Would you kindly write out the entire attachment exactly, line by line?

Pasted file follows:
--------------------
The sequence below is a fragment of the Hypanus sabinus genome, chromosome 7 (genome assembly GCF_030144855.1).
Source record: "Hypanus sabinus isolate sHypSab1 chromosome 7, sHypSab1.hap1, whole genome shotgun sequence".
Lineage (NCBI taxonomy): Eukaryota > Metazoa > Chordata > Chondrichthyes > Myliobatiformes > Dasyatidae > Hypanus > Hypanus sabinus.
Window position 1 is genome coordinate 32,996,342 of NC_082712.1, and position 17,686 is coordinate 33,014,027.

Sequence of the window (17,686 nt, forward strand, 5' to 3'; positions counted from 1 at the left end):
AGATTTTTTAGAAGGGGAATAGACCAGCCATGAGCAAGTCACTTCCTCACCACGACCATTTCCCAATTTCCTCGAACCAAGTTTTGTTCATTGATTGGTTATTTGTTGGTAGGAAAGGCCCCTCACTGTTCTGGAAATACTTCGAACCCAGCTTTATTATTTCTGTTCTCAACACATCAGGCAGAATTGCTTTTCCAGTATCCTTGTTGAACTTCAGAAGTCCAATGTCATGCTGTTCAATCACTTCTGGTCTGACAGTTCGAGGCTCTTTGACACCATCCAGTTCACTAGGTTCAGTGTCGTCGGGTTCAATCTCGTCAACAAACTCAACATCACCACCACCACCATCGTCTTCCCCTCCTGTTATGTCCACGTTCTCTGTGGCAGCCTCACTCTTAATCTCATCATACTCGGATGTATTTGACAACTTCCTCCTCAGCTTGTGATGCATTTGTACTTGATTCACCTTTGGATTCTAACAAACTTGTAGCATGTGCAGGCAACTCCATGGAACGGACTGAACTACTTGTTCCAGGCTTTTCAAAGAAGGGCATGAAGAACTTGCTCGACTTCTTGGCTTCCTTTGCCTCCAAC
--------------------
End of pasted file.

The sequence below is a fragment of the Hypanus sabinus genome, chromosome 7 (genome assembly GCF_030144855.1).
Source record: "Hypanus sabinus isolate sHypSab1 chromosome 7, sHypSab1.hap1, whole genome shotgun sequence".
Lineage (NCBI taxonomy): Eukaryota > Metazoa > Chordata > Chondrichthyes > Myliobatiformes > Dasyatidae > Hypanus > Hypanus sabinus.
Window position 1 is genome coordinate 32,996,342 of NC_082712.1, and position 17,686 is coordinate 33,014,027.

Sequence of the window (17,686 nt, forward strand, 5' to 3'; positions counted from 1 at the left end):
AGATTTTTTAGAAGGGGAATAGACCAGCCATGAGCAAGTCACTTCCTCACCACGACCATTTCCCAATTTCCTCGAACCAAGTTTTGTTCATTGATTGGTTATTTGTTGGTAGGAAAGGCCCCTCACTGTTCTGGAAATACTTCGAACCCAGCTTTATTATTTCTGTTCTCAACACATCAGGCAGAATTGCTTTTCCAGTATCCTTGTTGAACTTCAGAAGTCCAATGTCATGCTGTTCAATCACTTCTGGTCTGACAGTTCGAGGCTCTTTGACACCATCCAGTTCACTAGGTTCAGTGTCGTCGGGTTCAATCTCGTCAACAAACTCAACATCACCACCACCACCATCGTCTTCCCCTCCTGTTATGTCCACGTTCTCTGTGGCAGCCTCACTCTTAATCTCATCATACTCGGATGTATTTGACAACTTCCTCCTCAGCTTGTGATGCATTTGTACTTGATTCACCTTTGGATTCTAACAAACTTGTAGCATGTGCAGGCAACTCCATGGAACGGACTGAACTACTTGTTCCAGGCTTTTCAAAGAAGGGCATGAAGAACTTGCTCGACTTCTTGGCTTCCTTTGCCTCCAAC